Economy

HSBC manufacturing index up a tad in June

Shishir Sinha New Delhi | Updated on November 25, 2017 Published on July 01, 2014

Output picked up in June, supported by growing order flows, especially from overseas.

The manufacturing sector has registered strongest growth in June since February, a survey by HSBC revealed on Tuesday. Results of the survey is known as HSBC Purchasing Manager Index (PMI).

The index rose to 51.5 in June from 51.4. Though the increase in marginal the important thing is that the manufacturing output has increased for the eighth successive month. At the same time, growth of export orders has hit a three-month high. However, expansion of incoming new orders has been moderate.

“Greater domestic and foreign demand led companies to increase production levels further. Buying activity expanded at a faster rate, while employment continued to rise. Input cost and output price inflation accelerated over the month, although in both cases the rates of increase were below their respective long-run averages,“ the survey said.

Improving

Commenting on the survey, Frederic Neumann, Co-Head of Asian Economic Research at HSBC, said that things are gradually improving in India's manufacturing sector. Output picked up in June, supported by growing order flows, especially from overseas. “The muted pace will suit the RBI: since input and output prices are rising as well, faster growth would only stoke inflation and require tightening," he said.

The survey said that the future looks bright with reforms expected to fuel the recovery. However, it advised that patience is needed as the economy is supply constrained and not demand deficient. It cautioned that a stimulus to growth from the new government could worsen macro-economic imbalances, that is, inflation and the trade deficit. “A gradual recovery is what is needed, providing more time to address supply side bottlenecks in the economy,” it said.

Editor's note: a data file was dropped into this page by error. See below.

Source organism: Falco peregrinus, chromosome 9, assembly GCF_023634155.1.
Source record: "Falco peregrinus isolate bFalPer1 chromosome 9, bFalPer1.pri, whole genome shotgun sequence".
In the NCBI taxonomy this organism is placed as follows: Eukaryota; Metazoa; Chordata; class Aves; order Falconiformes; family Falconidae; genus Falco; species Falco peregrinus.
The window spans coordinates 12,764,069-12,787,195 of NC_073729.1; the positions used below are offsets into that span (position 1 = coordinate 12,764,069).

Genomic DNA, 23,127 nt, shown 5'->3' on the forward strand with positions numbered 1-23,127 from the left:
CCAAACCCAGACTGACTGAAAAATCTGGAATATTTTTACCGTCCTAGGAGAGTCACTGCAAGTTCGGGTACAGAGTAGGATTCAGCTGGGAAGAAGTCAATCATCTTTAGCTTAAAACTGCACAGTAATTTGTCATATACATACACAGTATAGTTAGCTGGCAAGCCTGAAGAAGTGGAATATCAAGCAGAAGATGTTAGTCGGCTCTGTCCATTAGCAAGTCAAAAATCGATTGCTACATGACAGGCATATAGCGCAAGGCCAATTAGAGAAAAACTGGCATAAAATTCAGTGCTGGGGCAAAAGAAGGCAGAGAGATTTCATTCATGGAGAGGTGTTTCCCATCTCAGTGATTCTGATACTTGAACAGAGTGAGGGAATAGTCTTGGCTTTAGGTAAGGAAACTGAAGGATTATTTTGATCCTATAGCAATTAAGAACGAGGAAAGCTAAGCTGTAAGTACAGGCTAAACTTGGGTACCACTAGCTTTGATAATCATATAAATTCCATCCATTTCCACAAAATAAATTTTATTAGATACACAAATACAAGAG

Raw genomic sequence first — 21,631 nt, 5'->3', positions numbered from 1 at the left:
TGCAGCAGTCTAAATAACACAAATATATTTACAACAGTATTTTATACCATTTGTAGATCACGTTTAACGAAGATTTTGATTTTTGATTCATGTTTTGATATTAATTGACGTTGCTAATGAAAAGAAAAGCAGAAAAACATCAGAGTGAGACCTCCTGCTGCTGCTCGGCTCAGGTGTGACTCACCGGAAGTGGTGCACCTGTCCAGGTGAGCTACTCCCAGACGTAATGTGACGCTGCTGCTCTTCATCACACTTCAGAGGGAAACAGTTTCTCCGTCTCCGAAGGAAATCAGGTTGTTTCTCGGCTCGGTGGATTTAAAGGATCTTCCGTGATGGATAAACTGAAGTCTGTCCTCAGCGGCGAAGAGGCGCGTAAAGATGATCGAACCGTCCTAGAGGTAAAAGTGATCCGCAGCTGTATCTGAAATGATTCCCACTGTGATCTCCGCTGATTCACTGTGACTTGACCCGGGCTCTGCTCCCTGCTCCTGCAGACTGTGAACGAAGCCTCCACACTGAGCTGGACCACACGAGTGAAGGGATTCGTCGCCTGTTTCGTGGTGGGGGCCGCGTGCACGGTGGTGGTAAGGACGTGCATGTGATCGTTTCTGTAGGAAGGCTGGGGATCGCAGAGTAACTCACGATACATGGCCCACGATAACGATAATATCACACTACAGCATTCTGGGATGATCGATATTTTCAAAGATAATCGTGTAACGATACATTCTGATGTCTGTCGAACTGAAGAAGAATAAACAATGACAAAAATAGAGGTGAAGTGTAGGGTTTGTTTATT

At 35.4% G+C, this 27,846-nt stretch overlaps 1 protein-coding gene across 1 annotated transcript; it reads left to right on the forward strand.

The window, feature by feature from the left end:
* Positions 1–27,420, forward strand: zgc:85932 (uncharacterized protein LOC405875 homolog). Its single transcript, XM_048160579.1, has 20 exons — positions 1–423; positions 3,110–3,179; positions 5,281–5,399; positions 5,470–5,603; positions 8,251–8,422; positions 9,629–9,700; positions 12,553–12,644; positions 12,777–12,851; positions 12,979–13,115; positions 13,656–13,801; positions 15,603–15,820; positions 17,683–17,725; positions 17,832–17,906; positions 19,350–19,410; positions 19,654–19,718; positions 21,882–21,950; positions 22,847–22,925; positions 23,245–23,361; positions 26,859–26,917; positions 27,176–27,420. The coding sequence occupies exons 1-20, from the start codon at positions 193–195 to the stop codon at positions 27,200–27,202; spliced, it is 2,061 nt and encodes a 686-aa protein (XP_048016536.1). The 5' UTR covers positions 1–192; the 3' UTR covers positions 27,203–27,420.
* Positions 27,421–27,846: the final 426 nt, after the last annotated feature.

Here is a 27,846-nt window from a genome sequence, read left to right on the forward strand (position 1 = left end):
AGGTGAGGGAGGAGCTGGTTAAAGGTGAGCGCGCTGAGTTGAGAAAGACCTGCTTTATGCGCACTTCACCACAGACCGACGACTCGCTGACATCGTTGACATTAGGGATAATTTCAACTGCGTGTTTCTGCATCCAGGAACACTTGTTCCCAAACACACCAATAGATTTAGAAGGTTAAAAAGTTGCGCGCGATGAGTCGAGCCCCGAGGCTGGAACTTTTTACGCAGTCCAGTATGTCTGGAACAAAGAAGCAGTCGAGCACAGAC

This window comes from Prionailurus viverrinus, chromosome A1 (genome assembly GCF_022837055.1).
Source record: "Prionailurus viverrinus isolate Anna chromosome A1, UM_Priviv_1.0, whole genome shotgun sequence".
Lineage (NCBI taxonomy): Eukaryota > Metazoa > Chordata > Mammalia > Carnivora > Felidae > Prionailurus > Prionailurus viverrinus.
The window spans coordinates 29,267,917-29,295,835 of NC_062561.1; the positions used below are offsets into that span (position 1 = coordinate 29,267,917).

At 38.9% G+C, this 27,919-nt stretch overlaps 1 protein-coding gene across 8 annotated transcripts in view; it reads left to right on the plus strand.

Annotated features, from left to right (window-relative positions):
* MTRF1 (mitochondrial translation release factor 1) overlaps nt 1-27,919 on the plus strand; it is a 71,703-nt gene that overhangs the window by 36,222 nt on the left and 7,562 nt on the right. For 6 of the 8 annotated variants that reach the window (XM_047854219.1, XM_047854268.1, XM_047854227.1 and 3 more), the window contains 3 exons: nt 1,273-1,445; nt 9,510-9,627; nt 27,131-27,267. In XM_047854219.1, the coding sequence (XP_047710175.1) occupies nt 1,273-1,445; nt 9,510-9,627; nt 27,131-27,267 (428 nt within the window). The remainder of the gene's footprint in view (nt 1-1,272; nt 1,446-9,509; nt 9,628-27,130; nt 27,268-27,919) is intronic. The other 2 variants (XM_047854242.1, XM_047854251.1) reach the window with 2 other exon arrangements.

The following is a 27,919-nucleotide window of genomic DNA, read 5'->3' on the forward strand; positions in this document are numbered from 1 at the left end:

Growth in buying activity

Amid evidence of new order growth and re-stocking efforts, Indian manufacturers raised their quantity of purchases in June. Buying activity increased for the eighth month in succession and at the fastest pace since March 2013.

Concurrently, pre-production stocks rose in June. That said, the rate of accumulation was only slight and weaker than the long-run series trend. Holdings of finished goods also expanded at a slight pace, albeit one that was faster than in May. Higher post-production inventories were linked by respondents to increased production levels.

For the ninth consecutive month, manufacturing employment rose in June. However, the rate of job creation was marginal and slower than in the previous month. Those panellists reporting higher payroll numbers attributed this to the signing of new contracts. The overall increase in staffing levels was centred on the consumer goods category.

Published on July 01, 2014
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